A Breakdown of the Oldest Blockchain Listed In the New York Times
The blockchain technology has been making headlines over the last few years. The blockchain has led to a revolution in the technology world.
However, it has emerged that the first blockchain existed about 14 years ago, according to a classified section in the New York Times.
Basically, blockchain is a public ledger run by users linked to it. It has encrypted data which can be accessed by users with the capability to decrypt it. The blockchain can be used in numerous industries. This network has been a game changer for businesses that deal with the movement of assets. Additionally, its ability to hold any information makes it useful in the industry.
The blockchain first came alive back in 1991 courtesy of Stuart Haber and Scott Stornetta where it was a series of hashed information. It was used to provide a time stamp on digital files as a way of achieving veracity.
The two innovators come up with ways of locking out hackers who would alter the document. In case of any attempts to tamper with the document, changing the hash was to be undertaken first. They later sort ways of authenticating the digital files and settled on sending the documents through a hashing algorithm which created the ID for the file. In the end, data could only be changed if an ID had also been tampered with.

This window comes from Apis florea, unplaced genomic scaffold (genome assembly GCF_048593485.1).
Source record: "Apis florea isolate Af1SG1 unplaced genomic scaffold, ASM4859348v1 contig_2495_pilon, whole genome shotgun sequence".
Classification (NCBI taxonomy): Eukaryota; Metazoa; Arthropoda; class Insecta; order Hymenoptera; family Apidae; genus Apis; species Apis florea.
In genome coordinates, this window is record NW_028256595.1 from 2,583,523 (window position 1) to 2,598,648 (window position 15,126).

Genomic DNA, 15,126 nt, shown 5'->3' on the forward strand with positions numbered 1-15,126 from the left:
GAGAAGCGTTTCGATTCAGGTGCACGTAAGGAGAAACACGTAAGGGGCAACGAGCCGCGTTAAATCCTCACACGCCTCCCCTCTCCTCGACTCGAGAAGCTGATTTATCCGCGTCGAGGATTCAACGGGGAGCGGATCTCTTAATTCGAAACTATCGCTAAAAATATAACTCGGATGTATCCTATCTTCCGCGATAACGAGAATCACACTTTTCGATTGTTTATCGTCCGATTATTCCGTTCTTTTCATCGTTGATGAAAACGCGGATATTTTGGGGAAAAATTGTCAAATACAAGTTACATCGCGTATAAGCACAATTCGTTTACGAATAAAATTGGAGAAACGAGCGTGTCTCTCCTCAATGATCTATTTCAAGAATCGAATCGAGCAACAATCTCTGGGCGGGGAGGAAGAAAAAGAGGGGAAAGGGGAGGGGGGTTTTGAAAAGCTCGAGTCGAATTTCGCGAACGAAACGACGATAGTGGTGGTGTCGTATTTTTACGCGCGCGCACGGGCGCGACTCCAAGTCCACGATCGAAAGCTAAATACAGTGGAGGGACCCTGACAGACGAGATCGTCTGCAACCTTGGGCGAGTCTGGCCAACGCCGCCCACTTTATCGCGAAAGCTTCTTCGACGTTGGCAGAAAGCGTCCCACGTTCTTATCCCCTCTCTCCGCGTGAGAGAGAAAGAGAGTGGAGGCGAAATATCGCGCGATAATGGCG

At this point, they resolved to use newspapers. They were looking for the ability to relate data to digital hash figures where the technology can be accessible but cannot be tampered within. Newspaper worked in a similar manner.
The the two launched a trial version of the blockchain dubbed Surety with its product being labelled AbsooluteProof. The AbsoluteProof was responsible for coming up with a document’s hash and stamp once it had been relayed to specific servers.
There was a universal registry database that was responsible for hosting AbsoluteProof’s seals. Just like today, the issues of trust with blockchain emerged 14 years ago.
As a safety measure, Surety came up with value figures for seals stored in the database on a weekly basis. The New York Times was later selected to convey the hash values. The fear backdating stamps was therefore ruled out.
Although the world has seen a rapid growth of the internet, the current blockchain can be viewed as an improvement to the oldest version.